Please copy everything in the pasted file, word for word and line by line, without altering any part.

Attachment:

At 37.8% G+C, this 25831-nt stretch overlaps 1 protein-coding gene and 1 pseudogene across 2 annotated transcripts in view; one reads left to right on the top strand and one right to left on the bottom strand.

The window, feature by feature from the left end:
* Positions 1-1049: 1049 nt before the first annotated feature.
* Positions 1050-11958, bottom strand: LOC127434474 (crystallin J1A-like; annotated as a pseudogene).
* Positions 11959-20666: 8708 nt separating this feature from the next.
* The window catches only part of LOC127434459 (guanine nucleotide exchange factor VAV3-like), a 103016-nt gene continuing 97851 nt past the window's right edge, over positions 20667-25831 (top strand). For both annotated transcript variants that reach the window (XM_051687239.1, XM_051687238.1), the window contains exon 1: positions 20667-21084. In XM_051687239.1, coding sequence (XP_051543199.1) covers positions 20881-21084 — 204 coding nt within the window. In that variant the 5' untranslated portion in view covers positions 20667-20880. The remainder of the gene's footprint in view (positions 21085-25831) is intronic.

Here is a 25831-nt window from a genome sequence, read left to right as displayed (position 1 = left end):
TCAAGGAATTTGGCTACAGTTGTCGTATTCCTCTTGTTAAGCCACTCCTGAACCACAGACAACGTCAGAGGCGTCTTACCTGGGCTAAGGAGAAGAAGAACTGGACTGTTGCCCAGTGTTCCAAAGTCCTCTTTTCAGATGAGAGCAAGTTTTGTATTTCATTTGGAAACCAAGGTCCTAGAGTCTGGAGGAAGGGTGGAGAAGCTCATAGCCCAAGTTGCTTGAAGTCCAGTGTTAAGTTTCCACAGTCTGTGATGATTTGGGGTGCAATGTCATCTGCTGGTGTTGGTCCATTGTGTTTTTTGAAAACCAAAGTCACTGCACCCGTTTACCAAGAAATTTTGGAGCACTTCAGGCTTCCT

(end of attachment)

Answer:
At 37.8% G+C, this 25831-nt stretch overlaps 1 protein-coding gene and 1 pseudogene across 2 annotated transcripts in view; one reads left to right on the top strand and one right to left on the bottom strand.

The window, feature by feature from the left end:
* Positions 1-1049: 1049 nt before the first annotated feature.
* Positions 1050-11958, bottom strand: LOC127434474 (crystallin J1A-like; annotated as a pseudogene).
* Positions 11959-20666: 8708 nt separating this feature from the next.
* The window catches only part of LOC127434459 (guanine nucleotide exchange factor VAV3-like), a 103016-nt gene continuing 97851 nt past the window's right edge, over positions 20667-25831 (top strand). For both annotated transcript variants that reach the window (XM_051687239.1, XM_051687238.1), the window contains exon 1: positions 20667-21084. In XM_051687239.1, coding sequence (XP_051543199.1) covers positions 20881-21084 — 204 coding nt within the window. In that variant the 5' untranslated portion in view covers positions 20667-20880. The remainder of the gene's footprint in view (positions 21085-25831) is intronic.

Here is a 25831-nt window from a genome sequence, read left to right as displayed (position 1 = left end):
TCAAGGAATTTGGCTACAGTTGTCGTATTCCTCTTGTTAAGCCACTCCTGAACCACAGACAACGTCAGAGGCGTCTTACCTGGGCTAAGGAGAAGAAGAACTGGACTGTTGCCCAGTGTTCCAAAGTCCTCTTTTCAGATGAGAGCAAGTTTTGTATTTCATTTGGAAACCAAGGTCCTAGAGTCTGGAGGAAGGGTGGAGAAGCTCATAGCCCAAGTTGCTTGAAGTCCAGTGTTAAGTTTCCACAGTCTGTGATGATTTGGGGTGCAATGTCATCTGCTGGTGTTGGTCCATTGTGTTTTTTGAAAACCAAAGTCACTGCACCCGTTTACCAAGAAATTTTGGAGCACTTCAGGCTTCCT